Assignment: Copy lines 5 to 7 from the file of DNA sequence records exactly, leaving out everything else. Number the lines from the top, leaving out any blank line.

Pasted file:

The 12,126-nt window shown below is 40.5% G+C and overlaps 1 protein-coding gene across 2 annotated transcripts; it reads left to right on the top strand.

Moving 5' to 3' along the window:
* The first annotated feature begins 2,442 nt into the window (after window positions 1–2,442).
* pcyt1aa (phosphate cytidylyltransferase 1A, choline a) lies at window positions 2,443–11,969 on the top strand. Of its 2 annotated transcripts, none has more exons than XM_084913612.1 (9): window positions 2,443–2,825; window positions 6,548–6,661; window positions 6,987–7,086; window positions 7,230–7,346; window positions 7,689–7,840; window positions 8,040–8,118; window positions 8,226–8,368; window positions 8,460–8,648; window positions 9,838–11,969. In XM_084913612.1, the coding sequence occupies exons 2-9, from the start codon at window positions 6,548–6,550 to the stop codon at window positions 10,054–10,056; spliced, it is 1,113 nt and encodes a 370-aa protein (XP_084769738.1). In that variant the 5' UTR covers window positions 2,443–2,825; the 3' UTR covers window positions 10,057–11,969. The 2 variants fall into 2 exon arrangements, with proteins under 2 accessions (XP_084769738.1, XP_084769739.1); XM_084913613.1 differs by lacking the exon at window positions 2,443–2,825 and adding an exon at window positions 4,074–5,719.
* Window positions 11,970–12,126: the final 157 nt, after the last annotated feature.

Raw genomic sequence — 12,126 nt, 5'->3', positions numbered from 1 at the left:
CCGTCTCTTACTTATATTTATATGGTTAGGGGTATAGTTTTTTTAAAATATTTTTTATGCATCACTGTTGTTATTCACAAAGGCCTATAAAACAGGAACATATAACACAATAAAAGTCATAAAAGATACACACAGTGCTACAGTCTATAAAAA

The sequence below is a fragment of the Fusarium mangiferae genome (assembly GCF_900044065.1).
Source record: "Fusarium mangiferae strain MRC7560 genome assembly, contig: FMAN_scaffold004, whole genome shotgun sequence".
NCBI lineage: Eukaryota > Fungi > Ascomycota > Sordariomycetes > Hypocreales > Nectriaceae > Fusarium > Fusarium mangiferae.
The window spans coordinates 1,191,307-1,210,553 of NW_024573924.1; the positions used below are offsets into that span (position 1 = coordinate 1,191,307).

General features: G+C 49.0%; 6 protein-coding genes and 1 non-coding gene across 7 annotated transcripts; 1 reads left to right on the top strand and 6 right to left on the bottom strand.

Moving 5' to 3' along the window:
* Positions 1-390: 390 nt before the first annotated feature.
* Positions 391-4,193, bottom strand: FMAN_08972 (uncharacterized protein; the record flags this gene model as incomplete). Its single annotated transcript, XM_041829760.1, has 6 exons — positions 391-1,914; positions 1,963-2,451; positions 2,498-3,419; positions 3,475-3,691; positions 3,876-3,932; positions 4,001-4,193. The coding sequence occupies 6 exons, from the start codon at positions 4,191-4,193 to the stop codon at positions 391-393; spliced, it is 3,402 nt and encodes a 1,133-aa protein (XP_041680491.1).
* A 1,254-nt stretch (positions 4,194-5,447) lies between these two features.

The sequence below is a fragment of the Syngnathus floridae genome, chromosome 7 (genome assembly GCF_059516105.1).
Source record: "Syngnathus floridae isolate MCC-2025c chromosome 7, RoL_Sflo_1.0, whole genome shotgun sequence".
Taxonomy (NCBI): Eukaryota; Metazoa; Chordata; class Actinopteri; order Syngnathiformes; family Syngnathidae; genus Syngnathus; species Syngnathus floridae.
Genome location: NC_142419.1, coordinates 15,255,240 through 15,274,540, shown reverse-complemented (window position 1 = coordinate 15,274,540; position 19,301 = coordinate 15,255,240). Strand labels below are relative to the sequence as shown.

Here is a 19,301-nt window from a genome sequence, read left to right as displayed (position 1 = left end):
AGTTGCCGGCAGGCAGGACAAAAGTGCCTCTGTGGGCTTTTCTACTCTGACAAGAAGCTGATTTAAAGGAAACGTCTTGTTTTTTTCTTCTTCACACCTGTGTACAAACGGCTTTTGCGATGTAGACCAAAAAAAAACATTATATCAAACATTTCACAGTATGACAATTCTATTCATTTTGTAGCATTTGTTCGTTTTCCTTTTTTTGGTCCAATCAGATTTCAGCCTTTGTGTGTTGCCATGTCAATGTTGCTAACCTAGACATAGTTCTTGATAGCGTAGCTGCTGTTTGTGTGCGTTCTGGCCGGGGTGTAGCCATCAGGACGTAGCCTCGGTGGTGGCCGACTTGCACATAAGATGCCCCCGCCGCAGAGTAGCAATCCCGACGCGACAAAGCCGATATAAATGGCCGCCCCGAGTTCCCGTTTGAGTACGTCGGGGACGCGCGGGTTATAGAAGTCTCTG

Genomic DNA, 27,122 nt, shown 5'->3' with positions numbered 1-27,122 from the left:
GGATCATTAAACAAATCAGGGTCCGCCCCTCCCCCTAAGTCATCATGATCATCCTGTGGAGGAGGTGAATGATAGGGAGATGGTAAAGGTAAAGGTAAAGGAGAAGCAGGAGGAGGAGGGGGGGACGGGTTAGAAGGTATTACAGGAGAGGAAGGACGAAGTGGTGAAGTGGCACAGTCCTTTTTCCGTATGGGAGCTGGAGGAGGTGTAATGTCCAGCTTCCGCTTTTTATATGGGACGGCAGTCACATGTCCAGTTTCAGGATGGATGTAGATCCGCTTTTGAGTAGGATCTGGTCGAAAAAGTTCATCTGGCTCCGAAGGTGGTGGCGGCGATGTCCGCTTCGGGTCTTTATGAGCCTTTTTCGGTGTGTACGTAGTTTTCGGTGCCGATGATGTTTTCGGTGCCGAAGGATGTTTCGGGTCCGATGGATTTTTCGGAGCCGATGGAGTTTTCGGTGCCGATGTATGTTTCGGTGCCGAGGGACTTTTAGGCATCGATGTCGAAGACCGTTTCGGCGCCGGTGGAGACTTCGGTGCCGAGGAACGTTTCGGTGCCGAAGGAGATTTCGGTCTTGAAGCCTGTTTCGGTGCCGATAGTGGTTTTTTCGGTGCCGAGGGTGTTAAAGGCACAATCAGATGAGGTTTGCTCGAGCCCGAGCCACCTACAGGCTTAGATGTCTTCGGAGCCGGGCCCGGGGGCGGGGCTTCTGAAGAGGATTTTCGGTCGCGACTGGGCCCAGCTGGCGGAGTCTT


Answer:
* Window positions 11,970–12,126: the final 157 nt, after the last annotated feature.

Raw genomic sequence — 12,126 nt, 5'->3', positions numbered from 1 at the left:
CCGTCTCTTACTTATATTTATATGGTTAGGGGTATAGTTTTTTTAAAATATTTTTTATGCATCACTGTTGTTATTCACAAAGGCCTATAAAACAGGAACATATAACACAATAAAAGTCATAAAAGATACACACAGTGCTACAGTCTATAAAAA